Expert Eye

Using Ubuntu for a Media PC

 

So, you’ve taken delivery of your shiny new Acer Aspire Revo computer. You’ve got it all hooked up, and you’ve had the obligatory 10 games of “Tux”, but what you really want to do is set it up as a HTPC so you can play all of your HD content and wow your friends…

Having worked with Linux for a number of years now, I know how daunting the config can be, especially when it comes to multimedia, so I’ve put together the following guide to show the ‘easy’ way to get it all set up.

The guide has been written with Ubuntu in mind, as this is what comes pre-installed on the Revo, however it can easily be ported to your Linux distro of choice. One of the wonderful things about Linux is that there are literally thousands of Open Source packages available for it and, of course, being Open Source means that you get to keep your wallet in your pocket as they won’t cost you a penny. Most of the popular and commonly used packages are stored online in “repositories”, so this will be our first port of call – making sure you have the correct repositories enabled.

First of all, you need to call up a terminal window (Applications menu > Accessories > Terminal) and then enter the following command string into it;

sudo wget http://www.medibuntu.org/sources.list.d/`lsb_release -cs`.list –output-document=/etc/apt/sources.list.d/medibuntu.list; sudo apt-get -q update; sudo apt-get –yes -q –allow-unauthenticated install medibuntu-keyring; sudo apt-get -q update

Now that the computer knows where to look for the packages, we can get to work installing them. In the same terminal prompt, enter the following command string;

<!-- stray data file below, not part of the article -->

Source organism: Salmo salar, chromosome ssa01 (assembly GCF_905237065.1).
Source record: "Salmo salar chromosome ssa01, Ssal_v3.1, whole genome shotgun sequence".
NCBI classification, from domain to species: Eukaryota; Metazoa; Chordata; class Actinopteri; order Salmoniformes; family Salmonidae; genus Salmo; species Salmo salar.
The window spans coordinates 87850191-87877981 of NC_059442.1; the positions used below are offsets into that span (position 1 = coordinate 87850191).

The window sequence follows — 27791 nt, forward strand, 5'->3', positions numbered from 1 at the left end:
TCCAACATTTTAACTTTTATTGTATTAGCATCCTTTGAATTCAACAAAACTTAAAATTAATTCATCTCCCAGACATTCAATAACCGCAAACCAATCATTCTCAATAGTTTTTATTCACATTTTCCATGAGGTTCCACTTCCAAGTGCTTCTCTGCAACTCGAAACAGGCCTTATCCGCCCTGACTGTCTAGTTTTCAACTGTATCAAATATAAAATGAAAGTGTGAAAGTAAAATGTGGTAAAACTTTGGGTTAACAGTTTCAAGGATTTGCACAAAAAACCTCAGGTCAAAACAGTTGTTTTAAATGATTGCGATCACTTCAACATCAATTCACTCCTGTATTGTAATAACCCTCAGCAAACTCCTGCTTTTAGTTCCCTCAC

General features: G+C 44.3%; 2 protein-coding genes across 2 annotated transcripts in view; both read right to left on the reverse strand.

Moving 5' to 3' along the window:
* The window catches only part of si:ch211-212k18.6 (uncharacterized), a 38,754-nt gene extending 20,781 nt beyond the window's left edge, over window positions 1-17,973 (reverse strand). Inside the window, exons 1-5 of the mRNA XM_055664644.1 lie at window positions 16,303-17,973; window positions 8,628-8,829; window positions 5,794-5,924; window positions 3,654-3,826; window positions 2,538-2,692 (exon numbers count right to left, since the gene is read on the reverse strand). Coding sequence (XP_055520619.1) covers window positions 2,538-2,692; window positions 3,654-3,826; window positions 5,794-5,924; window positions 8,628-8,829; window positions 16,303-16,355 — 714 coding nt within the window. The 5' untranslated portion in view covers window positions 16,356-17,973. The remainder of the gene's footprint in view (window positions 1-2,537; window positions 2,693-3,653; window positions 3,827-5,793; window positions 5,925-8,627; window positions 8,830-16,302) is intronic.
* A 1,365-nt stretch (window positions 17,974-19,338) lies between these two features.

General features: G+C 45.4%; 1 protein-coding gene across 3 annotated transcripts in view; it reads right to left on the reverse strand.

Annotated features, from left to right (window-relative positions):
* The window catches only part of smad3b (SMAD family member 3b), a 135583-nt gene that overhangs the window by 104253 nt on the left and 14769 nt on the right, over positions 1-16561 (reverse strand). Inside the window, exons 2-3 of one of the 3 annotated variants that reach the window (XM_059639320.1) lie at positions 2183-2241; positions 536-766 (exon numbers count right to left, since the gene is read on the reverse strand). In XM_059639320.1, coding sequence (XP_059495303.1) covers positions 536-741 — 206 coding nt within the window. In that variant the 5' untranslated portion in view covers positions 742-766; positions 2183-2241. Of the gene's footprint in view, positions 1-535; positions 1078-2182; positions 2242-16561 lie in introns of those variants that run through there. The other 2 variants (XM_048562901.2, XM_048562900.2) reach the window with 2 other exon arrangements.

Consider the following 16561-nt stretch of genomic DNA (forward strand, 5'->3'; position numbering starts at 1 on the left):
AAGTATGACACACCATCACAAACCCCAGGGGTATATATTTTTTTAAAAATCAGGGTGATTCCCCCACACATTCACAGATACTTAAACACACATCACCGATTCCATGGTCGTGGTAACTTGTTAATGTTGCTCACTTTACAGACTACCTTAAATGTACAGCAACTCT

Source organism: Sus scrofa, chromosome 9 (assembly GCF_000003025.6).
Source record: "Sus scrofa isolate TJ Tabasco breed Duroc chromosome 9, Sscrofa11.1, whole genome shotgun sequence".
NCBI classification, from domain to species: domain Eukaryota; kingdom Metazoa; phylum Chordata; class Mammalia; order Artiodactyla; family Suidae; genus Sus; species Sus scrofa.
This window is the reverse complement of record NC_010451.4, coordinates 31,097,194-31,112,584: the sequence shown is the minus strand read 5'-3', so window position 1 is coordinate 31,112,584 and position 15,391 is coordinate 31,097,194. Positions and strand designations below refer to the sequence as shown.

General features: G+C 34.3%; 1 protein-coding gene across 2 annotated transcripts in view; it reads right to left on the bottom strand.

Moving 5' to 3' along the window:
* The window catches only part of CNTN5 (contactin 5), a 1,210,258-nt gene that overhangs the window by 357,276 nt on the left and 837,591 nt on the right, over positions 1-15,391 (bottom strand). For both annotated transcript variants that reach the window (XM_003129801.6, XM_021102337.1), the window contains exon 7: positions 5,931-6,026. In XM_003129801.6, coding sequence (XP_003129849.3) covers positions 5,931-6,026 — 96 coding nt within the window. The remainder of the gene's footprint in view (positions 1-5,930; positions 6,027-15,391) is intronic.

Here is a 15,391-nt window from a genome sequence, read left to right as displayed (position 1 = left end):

sudo apt-get remove gnash gnash-common libflashsupport mozilla-plugin-gnash swfdec-mozilla && sudo apt-get install alsa-oss faac faad flashplugin-nonfree gstreamer0.10-ffmpeg gstreamer0.10-plugins-bad gstreamer0.10-plugins-bad-multiverse gstreamer0.10-plugins-ugly gstreamer0.10-plugins-ugly-multiverse ia32-libs ia32-sun-java6-bin icedtea6-plugin libmp3lame0 non-free-codecs openjdk-6-jre unrar

(Installing Java will prompt you to accept Sun’s EULA because this is not open source. To do this, press [tab] and [enter])

Media Players

Next up it’s time to choose a media player for AV streaming. As with Windows, a lot of this comes down to personal preference but I’ve included instructions for setting up Gecko Media Player below to get you started 🙂

You should still have a terminal window open from the previous step but don’t worry if your haven’t. Just fire up a new one and enter the following commands;

sudo apt-get remove kaffeine-mozilla mozilla-helix-player mozilla-mplayer mozilla-plugin-vlc totem-mozilla xine-plugin

sudo apt-get install gnome-mplayer gecko-mediaplayer

Assuming that you are reading this blog on the Revo, restart your web browser to propagate the changes made above.

You should now be able to stream Audio and Video in most popular formats. Check out some of the trailers on the link below to see whether it has worked;

Apple Trailers

DVD Playback

I know that the Revo doesn’t have a DVD drive built in but it’s perfectly possible to hook up to an external USB drive should you have a large DVD collection that you’d like to play back.

As with the other steps, it does require a bit of pre-config but it’s very basic. Just a single command into the terminal window this time;

sudo apt-get install libdvdcss2 libdvdread4 libdvdnav4 vlc

You should now be able to play back DVD’s in the media player of your choice.

If you’ve followed all of the steps above then you’ll have made quite a few changes to your systems configuration so, with that in mind, my “best practice” advice at this stage would be to make sure that everything is absolutely up-to-date and then give the system a much needed reboot. The following command sequences will do all of this for you;

sudo apt-get update

sudo apt-get upgrade

From now on, you can just reboot as normal.

I think that just about covers the basics. Obviously there are countless different methods which can be used to configure your system and even more options and packages available but this really isn’t the place and I’m almost certainly not the person to guide you through them. However, I do is suggest you check out the Ubuntu Forums and also our very own Open Source Software Forums where you’re sure to find all the guidance that you need.

Oh and if you’re feeling really adventurous…why not take a look at setting up Linux MCE?

Now there is a challenge for you…

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